can be working alone or as part of a group. These combinations can be any shape or size, like the vehicles, so there have to be a few understandings in order for this to work:
Safety is paramount. Vehicles, even if they are moving at an urban speed limit of 15 or 20 mph, can cause damage to riders and passengers, if not properly designed and constructed. Wheelchairs and other precious cargo must be fully protected in their dangerous environs.
Respect needs to be provided for one another. Bullying should not be tolerated. If consensus is possible, that is best, when decisions need to get made. The participants have to choose a method for deciding on issues, which does the least damage to the group. (Key, unresolved issues, might cause another project to have to be started).
The object here is to exercise as little regulation or control over how any group of individuals decides how to array themselves and organize their activity as possible. One assemblage may have the goal of making a marketable product, another wants to make something for themselves and their families.
Sharing of ideas will be encouraged, and space provided online for projects to post images and thoughts. This can be considered a community of interest, benefitting from being in a world, where technologists have erased the language barriers that always made communicating with others from other places a huge burden. Images are universal too, of course.
A central goal is to encourage communities to design, develop and even consider manufacturing, locally, products being fabricated by their fellow citizens. Fabrication, on the human scale, of devices that employ human power, makes sense. In many places, the talents and skills required are abundant. Unfortunately, there is no mechanism for bringing these individuals together or exploiting their creativity and willingness to contribute their efforts to a common purpose.
Ideas can have value and there is a patent system that exists to protect people’s ability to profit from their unique conceptions. Those who wish to participate in this program, but want the option of keeping their results to themselves, and filing their innovations with the relevant authorities are, of course, free to do this. Due to the historical neglect of this subject area for so long, there are nearly infinite ways in which it is now free to evolve, with the help of little solar-powered motors, to re-define our spaces and habits in a great many important ways.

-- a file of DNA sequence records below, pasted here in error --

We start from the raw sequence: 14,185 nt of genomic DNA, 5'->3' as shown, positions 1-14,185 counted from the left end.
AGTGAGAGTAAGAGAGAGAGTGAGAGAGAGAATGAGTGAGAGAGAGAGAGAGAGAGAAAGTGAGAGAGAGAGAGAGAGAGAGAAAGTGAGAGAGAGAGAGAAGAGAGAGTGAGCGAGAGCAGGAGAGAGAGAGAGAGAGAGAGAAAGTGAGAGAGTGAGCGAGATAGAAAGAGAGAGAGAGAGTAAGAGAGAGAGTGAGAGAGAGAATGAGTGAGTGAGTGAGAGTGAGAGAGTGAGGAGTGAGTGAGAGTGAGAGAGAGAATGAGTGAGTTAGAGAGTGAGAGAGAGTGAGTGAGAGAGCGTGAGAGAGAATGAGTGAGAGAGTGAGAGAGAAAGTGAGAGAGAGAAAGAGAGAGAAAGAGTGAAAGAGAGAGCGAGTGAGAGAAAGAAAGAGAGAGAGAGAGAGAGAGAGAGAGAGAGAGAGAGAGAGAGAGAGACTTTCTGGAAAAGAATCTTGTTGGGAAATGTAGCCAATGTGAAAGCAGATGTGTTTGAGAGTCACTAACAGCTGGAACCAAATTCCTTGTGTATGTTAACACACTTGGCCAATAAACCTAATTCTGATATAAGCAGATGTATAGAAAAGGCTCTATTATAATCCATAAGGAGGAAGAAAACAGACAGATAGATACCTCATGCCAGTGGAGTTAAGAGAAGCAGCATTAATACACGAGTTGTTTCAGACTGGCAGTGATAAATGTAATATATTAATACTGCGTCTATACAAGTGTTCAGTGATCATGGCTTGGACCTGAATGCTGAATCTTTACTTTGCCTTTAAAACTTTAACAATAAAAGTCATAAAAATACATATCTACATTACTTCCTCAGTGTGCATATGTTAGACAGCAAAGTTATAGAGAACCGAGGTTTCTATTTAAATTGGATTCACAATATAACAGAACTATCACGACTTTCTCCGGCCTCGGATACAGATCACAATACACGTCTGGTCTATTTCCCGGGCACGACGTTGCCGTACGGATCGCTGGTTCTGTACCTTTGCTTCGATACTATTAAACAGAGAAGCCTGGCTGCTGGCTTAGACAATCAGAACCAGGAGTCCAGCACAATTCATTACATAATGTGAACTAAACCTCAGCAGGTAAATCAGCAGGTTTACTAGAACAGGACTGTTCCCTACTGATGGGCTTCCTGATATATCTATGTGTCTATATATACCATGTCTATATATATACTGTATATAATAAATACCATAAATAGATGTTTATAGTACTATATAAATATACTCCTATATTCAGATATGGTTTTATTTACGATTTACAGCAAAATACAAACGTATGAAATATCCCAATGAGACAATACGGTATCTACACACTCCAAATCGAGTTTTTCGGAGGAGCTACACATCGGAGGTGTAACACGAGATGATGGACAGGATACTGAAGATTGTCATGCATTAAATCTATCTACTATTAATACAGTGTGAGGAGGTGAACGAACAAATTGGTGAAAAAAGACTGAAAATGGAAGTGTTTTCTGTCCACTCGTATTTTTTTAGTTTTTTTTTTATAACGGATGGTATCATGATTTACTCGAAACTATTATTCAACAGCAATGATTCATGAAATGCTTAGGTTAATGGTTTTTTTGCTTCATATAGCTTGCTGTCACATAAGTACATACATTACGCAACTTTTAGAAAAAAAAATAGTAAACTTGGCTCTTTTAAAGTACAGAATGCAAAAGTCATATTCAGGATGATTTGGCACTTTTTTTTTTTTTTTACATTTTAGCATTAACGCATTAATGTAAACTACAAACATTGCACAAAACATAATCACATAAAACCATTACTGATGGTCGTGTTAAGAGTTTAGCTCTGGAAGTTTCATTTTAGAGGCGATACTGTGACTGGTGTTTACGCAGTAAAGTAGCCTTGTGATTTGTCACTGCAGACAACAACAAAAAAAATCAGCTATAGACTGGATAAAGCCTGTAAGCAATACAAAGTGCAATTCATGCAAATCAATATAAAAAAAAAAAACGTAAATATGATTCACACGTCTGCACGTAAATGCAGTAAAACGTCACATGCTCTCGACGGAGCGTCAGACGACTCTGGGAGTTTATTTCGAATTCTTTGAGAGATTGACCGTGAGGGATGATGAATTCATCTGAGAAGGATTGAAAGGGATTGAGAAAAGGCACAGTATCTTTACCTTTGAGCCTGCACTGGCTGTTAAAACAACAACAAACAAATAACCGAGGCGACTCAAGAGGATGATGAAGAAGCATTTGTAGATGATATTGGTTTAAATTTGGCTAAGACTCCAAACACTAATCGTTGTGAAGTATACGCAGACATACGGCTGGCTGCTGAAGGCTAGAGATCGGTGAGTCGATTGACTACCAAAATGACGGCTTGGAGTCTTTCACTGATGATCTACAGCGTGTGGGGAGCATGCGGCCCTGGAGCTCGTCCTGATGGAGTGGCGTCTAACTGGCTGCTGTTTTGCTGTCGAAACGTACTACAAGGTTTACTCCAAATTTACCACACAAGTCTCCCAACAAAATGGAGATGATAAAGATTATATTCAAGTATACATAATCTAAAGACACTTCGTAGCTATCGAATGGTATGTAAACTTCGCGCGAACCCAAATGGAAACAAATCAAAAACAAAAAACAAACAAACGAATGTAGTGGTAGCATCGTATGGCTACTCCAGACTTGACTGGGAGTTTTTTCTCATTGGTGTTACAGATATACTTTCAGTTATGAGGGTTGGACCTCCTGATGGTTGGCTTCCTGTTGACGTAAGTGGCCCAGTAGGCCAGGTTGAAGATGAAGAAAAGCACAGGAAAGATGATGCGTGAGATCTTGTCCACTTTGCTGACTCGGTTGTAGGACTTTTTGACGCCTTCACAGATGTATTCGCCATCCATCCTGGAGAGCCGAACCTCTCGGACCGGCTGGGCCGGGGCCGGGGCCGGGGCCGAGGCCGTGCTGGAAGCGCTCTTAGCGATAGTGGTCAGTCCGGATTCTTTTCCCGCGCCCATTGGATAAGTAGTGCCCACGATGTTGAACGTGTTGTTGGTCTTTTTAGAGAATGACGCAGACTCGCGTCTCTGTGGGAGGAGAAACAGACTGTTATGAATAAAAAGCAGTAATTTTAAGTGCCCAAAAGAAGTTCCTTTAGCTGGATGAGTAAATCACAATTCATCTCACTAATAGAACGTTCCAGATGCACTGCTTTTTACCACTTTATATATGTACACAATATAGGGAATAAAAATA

Institutions such as governments, religious and social groups, professional societies, and educational institutions, should be invited to help encourage these developments, without necessarily taking charge of any of these efforts officially. One benefit of this process can be that it becomes less necessary, in order for something to happen, to involve large institutions, including major corporations, to provide the motivation, prizes, and a competitive framework. The approach here is intended to focus on the potential for a bottom-up activity to flourish, in spite of our unfamiliarity with that way of doing things.
While the support of local programs, from any direction, should be welcome, maintaining the integrity of the process, by not using it to “green” the un-greenable, is still necessary. If enough resources can be gleaned from the local business establishment, beginning with those providing professional services, doctors, lawyers, insurance agents, etc., funding will not be an issue. All book-keeping must be 100% transparent and thus prevent problems from occurring.
If there are substantial numbers of young people who prefer to keep older people from being part of their group and possibly dominating the activity, they may impose age limits. No outside authority may make this decision for the participants though, and as much openness as possible is desirable.
An effort will be made to provide advice and counsel to groups requesting it, in regards to their needs. No promise can be made yet that this help will be available but it is being sought and expected to be found. Professional societies, engineering, etc., will be the first groups approached to provide such help, through retired members, desirous of establishing connections to community groups.
A media partner would provide the ability to tell participants that their efforts might be rewarded by being given attention, through the media, to their accomplishments. This program will not evolve into a contest, but that dimension is part of our world and it may well be that somebody will see the potential for a more limited version of this, perhaps with the addition of a speed, or other “spectacular” aspect of this subject.
One goal here is to expand the use of slow speed, clean, safe, economical, accessible, beautiful, and comfortable transport, for those in over-crowded cities everywhere. Another is to activate us, on the most local level, to apply ourselves to cooperate in dealing directly and affirmatively, with our most immediate, dangerous, and fully solvable problems.
This is A Movement, not an organization, and nobody is required to have anything to do with this element of it. It is assumed that there will be different programs initiated in some places and limits, rules, and other conditions mandated, which might even produce better results. Nothing can or should be done to prevent these varied developments. The best result of this program might be the initiation of other efforts, on the most local level, to improve lives there. We have everything we need to enhance our existence but not all of the mechanisms needed to unleash this energy and derive the most benefit from it.